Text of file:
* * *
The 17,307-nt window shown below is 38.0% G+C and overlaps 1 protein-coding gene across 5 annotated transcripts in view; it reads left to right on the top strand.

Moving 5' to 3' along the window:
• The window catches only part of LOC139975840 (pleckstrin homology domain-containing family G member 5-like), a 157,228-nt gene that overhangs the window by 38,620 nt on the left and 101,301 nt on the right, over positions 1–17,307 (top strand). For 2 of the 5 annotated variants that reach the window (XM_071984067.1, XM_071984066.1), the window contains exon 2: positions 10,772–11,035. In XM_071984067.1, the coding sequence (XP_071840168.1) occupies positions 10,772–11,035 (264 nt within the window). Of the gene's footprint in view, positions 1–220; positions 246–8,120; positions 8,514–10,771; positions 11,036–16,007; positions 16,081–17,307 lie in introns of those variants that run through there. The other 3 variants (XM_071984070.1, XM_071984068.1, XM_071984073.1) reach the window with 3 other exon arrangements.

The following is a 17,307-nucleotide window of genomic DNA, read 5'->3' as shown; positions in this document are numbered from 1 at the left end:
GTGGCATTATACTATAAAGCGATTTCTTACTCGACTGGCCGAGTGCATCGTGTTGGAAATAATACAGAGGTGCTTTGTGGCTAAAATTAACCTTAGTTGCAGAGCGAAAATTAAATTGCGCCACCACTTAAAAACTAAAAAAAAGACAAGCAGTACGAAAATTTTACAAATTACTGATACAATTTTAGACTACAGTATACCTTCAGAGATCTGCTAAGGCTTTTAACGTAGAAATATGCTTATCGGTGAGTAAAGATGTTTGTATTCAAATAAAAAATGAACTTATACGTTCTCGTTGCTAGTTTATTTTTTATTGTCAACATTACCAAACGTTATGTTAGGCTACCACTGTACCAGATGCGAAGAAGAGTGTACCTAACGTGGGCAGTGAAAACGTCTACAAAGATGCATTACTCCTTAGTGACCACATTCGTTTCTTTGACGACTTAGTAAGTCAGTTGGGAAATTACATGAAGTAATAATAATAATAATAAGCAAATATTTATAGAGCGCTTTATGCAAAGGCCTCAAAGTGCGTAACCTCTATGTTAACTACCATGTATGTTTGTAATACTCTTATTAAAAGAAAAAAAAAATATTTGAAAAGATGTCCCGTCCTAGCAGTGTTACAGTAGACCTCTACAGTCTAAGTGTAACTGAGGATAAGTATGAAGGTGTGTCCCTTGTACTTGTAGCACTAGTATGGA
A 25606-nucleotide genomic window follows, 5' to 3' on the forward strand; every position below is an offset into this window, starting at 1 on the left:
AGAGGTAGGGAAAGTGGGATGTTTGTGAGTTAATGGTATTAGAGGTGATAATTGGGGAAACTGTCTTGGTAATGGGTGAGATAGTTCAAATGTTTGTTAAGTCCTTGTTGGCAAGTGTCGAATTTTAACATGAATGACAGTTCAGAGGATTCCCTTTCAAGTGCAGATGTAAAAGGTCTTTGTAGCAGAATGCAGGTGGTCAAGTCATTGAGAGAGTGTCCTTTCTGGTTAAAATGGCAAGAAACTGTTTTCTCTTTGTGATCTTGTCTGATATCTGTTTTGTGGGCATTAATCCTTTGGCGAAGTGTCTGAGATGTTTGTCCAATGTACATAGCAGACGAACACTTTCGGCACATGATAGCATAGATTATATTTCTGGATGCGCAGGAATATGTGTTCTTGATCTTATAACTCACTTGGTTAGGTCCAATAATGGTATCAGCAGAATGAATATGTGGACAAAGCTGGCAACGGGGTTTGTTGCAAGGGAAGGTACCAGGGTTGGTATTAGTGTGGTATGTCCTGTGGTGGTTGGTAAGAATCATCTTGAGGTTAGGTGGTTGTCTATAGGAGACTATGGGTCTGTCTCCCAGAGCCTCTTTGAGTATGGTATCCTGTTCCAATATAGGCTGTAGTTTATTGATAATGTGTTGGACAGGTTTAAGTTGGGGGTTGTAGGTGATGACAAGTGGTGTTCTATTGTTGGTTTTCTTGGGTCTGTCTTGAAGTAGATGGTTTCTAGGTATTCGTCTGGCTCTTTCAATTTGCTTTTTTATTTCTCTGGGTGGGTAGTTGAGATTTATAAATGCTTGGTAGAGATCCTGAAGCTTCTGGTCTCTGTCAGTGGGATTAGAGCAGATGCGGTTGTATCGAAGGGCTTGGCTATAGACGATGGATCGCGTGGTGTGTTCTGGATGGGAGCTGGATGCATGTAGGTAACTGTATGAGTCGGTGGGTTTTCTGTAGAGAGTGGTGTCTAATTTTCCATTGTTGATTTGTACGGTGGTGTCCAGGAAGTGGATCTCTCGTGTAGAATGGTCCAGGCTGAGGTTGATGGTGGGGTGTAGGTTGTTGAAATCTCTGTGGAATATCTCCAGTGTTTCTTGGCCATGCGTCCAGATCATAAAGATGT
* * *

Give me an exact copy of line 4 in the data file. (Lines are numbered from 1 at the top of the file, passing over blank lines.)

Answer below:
The following is a 17,307-nucleotide window of genomic DNA, read 5'->3' as shown; positions in this document are numbered from 1 at the left end: